For example, in some embodiments, the exposure apparatus further includes a zoom axicon (ZA) 160 disposed in the path P. By adjusting the zoom axicon 160, it is possible to set different annular intensity distributions in a pupil plane 162 of the zoom axicon 160 and, in some illumination settings, different degrees of coherence. The zoom axicon 160 ensures a radially symmetric or axisymmetric redistribution of light about an optical axis (e.g. the path P) of the pupil plane 162 as a symmetry axis. In some embodiments, the zoom axicon 160 includes a zoom objective and a pair of axicon elements that combine a zoom function for the continuously variable adjustment of the diameter of a light distribution and an axicon function for the radial redistribution of a light intensity. The axicon is a type of lens which has a conical surface on one side and a plane surface on the opposite side. The pair of axicon elements is composed by an axicon having a convex conical surface and the other a complementary concave conical surface. The zoom objective produces a parallel light of variable diameter. The radiation beam is shaped and controlled such that at the pupil plane 162 the radiation beam has a desired spatial intensity distribution. In FIG. 1, the pupil plane 162 of the zoom axicon 160 is within the zoom axicon 160, and an object plane 164 of the zoom axicon 160 is between the zoom axicon 160 and the radiation source 110.

In some embodiments, the exposure apparatus further includes two light pipes 170 and 170′ configured for effecting transmission of the radiation beam. The light pipes 170 and 170′ may be quartz rods (QRs). However, the claimed scope of the disclosure should not be limited in this respect. The exposure apparatus further includes a beam splitter 175. The two light pipes 170 and 170′ are joined at the beam splitter 175. The beam splitter 175 may be a reflector or a right-angle prism configured to fold the radiation beam to a convenient orientation. In some embodiments, a focal plane 166 of the zoom axicon 160 can be located at the entrance of the light pipe 170.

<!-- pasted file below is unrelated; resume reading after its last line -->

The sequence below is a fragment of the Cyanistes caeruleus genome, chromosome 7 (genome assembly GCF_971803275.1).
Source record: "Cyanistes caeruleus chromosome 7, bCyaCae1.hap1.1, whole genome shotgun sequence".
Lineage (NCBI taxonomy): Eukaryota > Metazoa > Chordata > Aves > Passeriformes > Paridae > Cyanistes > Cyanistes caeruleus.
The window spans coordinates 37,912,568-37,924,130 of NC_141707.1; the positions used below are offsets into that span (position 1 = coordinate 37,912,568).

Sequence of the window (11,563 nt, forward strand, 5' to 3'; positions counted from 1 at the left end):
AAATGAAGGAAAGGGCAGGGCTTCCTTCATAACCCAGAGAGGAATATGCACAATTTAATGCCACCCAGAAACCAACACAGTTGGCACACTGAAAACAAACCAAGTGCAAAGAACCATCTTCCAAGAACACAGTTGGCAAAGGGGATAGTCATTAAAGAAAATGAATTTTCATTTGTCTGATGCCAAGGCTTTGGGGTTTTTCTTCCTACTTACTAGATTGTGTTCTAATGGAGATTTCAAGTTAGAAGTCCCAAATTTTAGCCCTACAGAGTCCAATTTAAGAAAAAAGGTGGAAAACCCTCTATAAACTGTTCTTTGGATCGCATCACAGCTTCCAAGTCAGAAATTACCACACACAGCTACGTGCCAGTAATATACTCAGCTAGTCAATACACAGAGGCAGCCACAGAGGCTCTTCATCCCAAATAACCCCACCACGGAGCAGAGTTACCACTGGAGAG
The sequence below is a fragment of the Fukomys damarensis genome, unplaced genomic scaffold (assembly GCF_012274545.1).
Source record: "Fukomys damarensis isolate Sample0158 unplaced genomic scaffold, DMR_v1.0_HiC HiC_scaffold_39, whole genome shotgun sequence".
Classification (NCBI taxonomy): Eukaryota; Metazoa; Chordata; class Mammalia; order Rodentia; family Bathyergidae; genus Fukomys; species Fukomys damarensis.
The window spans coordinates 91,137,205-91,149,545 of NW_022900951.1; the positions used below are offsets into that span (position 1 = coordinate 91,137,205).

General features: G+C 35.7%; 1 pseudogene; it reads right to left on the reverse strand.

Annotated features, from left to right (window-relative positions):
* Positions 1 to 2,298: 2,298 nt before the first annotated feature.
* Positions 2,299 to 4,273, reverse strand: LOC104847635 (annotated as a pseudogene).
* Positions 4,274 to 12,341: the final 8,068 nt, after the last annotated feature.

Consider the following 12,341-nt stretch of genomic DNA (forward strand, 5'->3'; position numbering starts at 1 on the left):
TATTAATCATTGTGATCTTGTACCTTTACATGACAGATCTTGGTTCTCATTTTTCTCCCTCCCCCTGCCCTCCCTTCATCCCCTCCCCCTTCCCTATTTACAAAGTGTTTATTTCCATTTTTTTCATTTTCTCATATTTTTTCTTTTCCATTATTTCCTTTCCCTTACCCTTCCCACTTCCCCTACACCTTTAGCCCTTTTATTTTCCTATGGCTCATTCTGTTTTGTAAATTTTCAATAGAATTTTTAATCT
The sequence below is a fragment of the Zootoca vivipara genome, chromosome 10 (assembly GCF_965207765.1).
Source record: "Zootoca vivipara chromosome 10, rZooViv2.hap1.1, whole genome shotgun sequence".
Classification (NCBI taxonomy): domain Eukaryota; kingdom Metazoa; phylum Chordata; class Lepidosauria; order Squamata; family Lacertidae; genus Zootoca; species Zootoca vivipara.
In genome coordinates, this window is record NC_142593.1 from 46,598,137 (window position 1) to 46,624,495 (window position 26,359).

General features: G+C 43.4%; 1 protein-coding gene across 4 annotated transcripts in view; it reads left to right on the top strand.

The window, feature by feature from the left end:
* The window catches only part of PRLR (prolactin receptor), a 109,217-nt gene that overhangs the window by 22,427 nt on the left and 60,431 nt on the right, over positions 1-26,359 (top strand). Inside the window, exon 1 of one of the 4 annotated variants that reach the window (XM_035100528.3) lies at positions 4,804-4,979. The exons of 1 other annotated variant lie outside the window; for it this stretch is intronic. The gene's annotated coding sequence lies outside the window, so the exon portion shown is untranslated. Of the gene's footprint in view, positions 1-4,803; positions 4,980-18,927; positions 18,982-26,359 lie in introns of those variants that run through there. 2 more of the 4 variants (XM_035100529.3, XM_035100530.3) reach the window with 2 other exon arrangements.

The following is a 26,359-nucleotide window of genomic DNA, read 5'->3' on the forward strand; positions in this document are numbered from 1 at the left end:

In some embodiments, the exposure apparatus further includes an energy sensor (ES) 180 operable for measuring an intensity of the radiation beam. The energy sensor 180 may be a photodiode. However, the claimed scope of the disclosure should not be limited in this respect. A portion of the radiation beam is diverted to the energy sensor 180 by the beam splitter 175. The output of the energy sensor 180 is used in controlling the dose delivered in an exposure. In some embodiments, the beam splitter 175 is the right-angle prism, and the hypotenuse surface of which is partially silvered to allow a small, known proportion of the radiation beam energy through to the energy sensor 180. In various embodiments, the beam splitter 175 is the reflector, which may be formed by depositing aluminum on quartz. A pattern of small holes is etched into the aluminum layer so that only a known (relatively small) proportion of energy, e.g. 1%, is diverted to the energy sensor 180.